The micro level of production can also be widely affected by the merger of the two companies. NBC Universal no longer is under GE control and has the new parent company of Comcast. Along with the switch in hands of power and control, comes a new set of company ethics and culture that all current employees need to adhere to, both in the creative and business aspect. Every company has a different culture and Comcast’s culture could be very different and distinct from the one GE had. NBC executives are already getting retrained in the ways of their company’s culture because of the change in authoritative power to Comcast. Execs for NBC were already in Philadelphia at one of Comcast’s headquarters learning about their new parent company’s culture (Gross).
With management being trained in a new company culture, the trickle-down affect of power and control could certainly change. Things such as program content could change due to things such as the brand loyalties that Comcast has and also the ethics that the company upholds. This could also affect personal relationships among staff members, which falls under the micro level of production theory. As petty as it sounds, within the bigger picture, the interpersonal relationships between cast and crewmembers, along with their relationships with higher-ups, can drastically change the content and feel of a show. If one section of the work force is unhappy, the workplace aesthetic is jeopardized which, in turn, can alter the substance of the show.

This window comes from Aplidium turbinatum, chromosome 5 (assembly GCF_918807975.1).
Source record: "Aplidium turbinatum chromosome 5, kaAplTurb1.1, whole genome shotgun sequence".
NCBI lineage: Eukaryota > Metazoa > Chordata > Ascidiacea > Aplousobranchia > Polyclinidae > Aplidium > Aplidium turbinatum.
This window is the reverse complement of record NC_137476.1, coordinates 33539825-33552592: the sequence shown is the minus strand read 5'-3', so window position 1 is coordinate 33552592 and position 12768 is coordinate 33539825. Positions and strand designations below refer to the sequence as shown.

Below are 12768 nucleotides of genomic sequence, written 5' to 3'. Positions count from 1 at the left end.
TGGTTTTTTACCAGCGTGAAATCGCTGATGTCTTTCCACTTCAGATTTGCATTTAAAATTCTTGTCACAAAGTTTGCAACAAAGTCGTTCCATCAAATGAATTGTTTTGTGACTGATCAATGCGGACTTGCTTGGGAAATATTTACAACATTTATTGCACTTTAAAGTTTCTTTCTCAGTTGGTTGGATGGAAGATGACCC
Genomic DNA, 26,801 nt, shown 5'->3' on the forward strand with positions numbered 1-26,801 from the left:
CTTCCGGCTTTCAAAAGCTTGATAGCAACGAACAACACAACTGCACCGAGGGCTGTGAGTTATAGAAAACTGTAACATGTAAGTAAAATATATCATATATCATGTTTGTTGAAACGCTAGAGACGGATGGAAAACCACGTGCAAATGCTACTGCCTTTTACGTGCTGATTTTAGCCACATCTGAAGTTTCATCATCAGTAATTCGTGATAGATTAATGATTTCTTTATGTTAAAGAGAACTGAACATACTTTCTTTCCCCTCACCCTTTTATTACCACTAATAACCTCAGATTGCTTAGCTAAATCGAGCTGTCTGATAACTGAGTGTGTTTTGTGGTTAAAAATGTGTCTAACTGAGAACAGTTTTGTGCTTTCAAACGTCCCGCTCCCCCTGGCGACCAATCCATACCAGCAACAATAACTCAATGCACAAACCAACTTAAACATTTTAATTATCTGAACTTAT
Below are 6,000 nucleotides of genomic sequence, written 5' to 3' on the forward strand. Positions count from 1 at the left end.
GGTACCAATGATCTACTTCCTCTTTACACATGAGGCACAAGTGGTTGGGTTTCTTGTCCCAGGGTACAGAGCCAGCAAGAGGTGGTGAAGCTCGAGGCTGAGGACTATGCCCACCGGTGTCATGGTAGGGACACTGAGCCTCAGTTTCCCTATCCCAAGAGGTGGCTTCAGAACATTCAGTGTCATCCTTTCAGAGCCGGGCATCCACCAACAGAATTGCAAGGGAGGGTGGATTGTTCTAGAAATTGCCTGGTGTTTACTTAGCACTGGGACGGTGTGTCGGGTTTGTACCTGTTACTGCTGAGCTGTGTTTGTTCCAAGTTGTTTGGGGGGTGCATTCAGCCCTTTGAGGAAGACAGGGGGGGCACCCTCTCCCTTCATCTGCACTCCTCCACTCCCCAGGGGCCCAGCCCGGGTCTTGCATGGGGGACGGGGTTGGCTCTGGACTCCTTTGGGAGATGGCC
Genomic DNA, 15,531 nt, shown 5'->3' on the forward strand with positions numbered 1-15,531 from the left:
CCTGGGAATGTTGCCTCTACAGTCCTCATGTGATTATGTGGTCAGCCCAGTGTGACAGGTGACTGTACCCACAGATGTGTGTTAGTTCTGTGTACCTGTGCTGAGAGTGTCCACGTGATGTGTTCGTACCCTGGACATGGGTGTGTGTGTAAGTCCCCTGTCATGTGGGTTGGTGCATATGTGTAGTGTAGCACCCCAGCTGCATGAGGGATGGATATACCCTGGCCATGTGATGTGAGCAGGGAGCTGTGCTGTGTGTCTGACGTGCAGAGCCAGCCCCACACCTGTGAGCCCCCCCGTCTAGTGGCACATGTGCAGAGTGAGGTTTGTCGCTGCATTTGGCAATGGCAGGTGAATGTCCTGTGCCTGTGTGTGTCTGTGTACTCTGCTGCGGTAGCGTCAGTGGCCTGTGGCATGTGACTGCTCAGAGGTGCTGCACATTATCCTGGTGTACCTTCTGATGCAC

The final tier of production theory is called mid-range analysis. Mid-range analysis observes the structure of shows and how it affects the outcome of the content. Mid-range can look at topics such as programming tactics by networks to brand-loyalty and recognition. Mid-range deals more with the organizational standards for television and how shows adhere to them. The NBC Universal/Comcast merger will also have a lasting affect on the mid-ranged level of production theory. As stated before, mid-range has to deal with the structure of shows and how it affects the content. Comcast is the new parent company of NBC Universal. Being a cable and Internet provider, Comcast could have an interest in both mediums and how to further interlace the two. Being one of the largest Internet providers, Comcast certainly has an interest in the online world. Having the ability to control the content of the Internet could be one of the largest driving forces behind the merger of the two companies. By owning one of the largest cable networks, with some of the most successful shows like The Office and 30 Rock, Comcast could make the online viewing of those shows a monopolistic market—only making it available to their subscribers.